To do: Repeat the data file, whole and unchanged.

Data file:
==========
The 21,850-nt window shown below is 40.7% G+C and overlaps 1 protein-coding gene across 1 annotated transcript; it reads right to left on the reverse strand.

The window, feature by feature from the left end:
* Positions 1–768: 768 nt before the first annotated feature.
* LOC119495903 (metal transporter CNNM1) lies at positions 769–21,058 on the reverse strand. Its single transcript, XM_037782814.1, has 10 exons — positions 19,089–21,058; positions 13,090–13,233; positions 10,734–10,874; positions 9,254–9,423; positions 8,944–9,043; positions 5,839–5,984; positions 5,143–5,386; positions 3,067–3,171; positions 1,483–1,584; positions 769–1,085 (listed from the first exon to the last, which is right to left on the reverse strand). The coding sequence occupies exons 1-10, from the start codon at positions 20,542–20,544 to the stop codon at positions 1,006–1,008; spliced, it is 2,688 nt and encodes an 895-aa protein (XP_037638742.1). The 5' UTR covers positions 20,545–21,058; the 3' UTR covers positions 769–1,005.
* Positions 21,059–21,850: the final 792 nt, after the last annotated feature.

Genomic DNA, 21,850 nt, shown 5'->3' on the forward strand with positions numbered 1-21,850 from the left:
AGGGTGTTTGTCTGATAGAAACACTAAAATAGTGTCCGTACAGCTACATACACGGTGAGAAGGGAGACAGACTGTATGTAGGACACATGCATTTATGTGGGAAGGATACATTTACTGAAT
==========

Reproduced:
The 21,850-nt window shown below is 40.7% G+C and overlaps 1 protein-coding gene across 1 annotated transcript; it reads right to left on the reverse strand.

The window, feature by feature from the left end:
* Positions 1–768: 768 nt before the first annotated feature.
* LOC119495903 (metal transporter CNNM1) lies at positions 769–21,058 on the reverse strand. Its single transcript, XM_037782814.1, has 10 exons — positions 19,089–21,058; positions 13,090–13,233; positions 10,734–10,874; positions 9,254–9,423; positions 8,944–9,043; positions 5,839–5,984; positions 5,143–5,386; positions 3,067–3,171; positions 1,483–1,584; positions 769–1,085 (listed from the first exon to the last, which is right to left on the reverse strand). The coding sequence occupies exons 1-10, from the start codon at positions 20,542–20,544 to the stop codon at positions 1,006–1,008; spliced, it is 2,688 nt and encodes an 895-aa protein (XP_037638742.1). The 5' UTR covers positions 20,545–21,058; the 3' UTR covers positions 769–1,005.
* Positions 21,059–21,850: the final 792 nt, after the last annotated feature.

Genomic DNA, 21,850 nt, shown 5'->3' on the forward strand with positions numbered 1-21,850 from the left:
AGGGTGTTTGTCTGATAGAAACACTAAAATAGTGTCCGTACAGCTACATACACGGTGAGAAGGGAGACAGACTGTATGTAGGACACATGCATTTATGTGGGAAGGATACATTTACTGAAT